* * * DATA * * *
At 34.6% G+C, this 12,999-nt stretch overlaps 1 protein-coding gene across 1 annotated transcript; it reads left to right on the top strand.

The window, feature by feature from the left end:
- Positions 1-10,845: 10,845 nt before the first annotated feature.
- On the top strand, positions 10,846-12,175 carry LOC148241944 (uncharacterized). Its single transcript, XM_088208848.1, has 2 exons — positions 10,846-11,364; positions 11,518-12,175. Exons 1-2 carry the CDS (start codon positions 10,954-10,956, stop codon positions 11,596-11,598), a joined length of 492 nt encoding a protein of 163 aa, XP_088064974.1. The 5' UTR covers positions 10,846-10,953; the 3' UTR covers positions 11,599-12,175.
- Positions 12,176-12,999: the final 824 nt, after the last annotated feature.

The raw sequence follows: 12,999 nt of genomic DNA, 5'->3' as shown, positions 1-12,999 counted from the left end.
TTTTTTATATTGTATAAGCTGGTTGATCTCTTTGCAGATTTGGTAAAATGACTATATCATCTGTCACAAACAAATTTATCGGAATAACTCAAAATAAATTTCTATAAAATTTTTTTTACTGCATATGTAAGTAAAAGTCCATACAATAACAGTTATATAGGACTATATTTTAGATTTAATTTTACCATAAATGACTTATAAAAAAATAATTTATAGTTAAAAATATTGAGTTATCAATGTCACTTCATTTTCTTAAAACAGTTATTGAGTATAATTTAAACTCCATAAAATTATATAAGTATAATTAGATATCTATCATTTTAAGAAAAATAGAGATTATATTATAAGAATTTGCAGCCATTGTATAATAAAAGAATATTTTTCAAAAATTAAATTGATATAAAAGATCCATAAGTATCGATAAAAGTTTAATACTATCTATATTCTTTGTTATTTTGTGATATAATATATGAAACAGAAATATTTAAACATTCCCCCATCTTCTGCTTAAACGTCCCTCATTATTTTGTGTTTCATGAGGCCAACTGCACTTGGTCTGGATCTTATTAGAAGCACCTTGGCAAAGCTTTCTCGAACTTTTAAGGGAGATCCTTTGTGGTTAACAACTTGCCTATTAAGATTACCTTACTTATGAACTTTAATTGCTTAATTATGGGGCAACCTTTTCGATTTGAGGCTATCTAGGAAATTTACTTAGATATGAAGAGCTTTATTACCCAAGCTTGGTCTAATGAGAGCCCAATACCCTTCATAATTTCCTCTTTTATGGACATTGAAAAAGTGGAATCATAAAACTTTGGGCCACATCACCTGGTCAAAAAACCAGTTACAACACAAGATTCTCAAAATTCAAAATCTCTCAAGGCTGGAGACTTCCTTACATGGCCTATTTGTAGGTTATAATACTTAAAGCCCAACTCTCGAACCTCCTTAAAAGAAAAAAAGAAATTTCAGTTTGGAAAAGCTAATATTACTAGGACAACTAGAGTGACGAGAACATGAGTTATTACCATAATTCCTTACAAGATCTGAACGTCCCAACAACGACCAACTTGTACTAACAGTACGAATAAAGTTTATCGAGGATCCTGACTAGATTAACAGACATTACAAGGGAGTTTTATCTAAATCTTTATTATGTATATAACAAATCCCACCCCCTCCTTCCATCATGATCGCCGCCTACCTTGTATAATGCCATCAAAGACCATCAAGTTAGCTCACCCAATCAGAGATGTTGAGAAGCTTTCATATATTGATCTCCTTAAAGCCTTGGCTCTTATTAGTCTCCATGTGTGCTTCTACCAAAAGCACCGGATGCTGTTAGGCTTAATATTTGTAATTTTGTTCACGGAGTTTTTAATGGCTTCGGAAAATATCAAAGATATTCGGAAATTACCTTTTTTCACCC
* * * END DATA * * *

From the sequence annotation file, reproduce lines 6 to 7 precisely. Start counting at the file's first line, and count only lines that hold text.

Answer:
The raw sequence follows: 12,999 nt of genomic DNA, 5'->3' as shown, positions 1-12,999 counted from the left end.
TTTTTTATATTGTATAAGCTGGTTGATCTCTTTGCAGATTTGGTAAAATGACTATATCATCTGTCACAAACAAATTTATCGGAATAACTCAAAATAAATTTCTATAAAATTTTTTTTACTGCATATGTAAGTAAAAGTCCATACAATAACAGTTATATAGGACTATATTTTAGATTTAATTTTACCATAAATGACTTATAAAAAAATAATTTATAGTTAAAAATATTGAGTTATCAATGTCACTTCATTTTCTTAAAACAGTTATTGAGTATAATTTAAACTCCATAAAATTATATAAGTATAATTAGATATCTATCATTTTAAGAAAAATAGAGATTATATTATAAGAATTTGCAGCCATTGTATAATAAAAGAATATTTTTCAAAAATTAAATTGATATAAAAGATCCATAAGTATCGATAAAAGTTTAATACTATCTATATTCTTTGTTATTTTGTGATATAATATATGAAACAGAAATATTTAAACATTCCCCCATCTTCTGCTTAAACGTCCCTCATTATTTTGTGTTTCATGAGGCCAACTGCACTTGGTCTGGATCTTATTAGAAGCACCTTGGCAAAGCTTTCTCGAACTTTTAAGGGAGATCCTTTGTGGTTAACAACTTGCCTATTAAGATTACCTTACTTATGAACTTTAATTGCTTAATTATGGGGCAACCTTTTCGATTTGAGGCTATCTAGGAAATTTACTTAGATATGAAGAGCTTTATTACCCAAGCTTGGTCTAATGAGAGCCCAATACCCTTCATAATTTCCTCTTTTATGGACATTGAAAAAGTGGAATCATAAAACTTTGGGCCACATCACCTGGTCAAAAAACCAGTTACAACACAAGATTCTCAAAATTCAAAATCTCTCAAGGCTGGAGACTTCCTTACATGGCCTATTTGTAGGTTATAATACTTAAAGCCCAACTCTCGAACCTCCTTAAAAGAAAAAAAGAAATTTCAGTTTGGAAAAGCTAATATTACTAGGACAACTAGAGTGACGAGAACATGAGTTATTACCATAATTCCTTACAAGATCTGAACGTCCCAACAACGACCAACTTGTACTAACAGTACGAATAAAGTTTATCGAGGATCCTGACTAGATTAACAGACATTACAAGGGAGTTTTATCTAAATCTTTATTATGTATATAACAAATCCCACCCCCTCCTTCCATCATGATCGCCGCCTACCTTGTATAATGCCATCAAAGACCATCAAGTTAGCTCACCCAATCAGAGATGTTGAGAAGCTTTCATATATTGATCTCCTTAAAGCCTTGGCTCTTATTAGTCTCCATGTGTGCTTCTACCAAAAGCACCGGATGCTGTTAGGCTTAATATTTGTAATTTTGTTCACGGAGTTTTTAATGGCTTCGGAAAATATCAAAGATATTCGGAAATTACCTTTTTTCACCC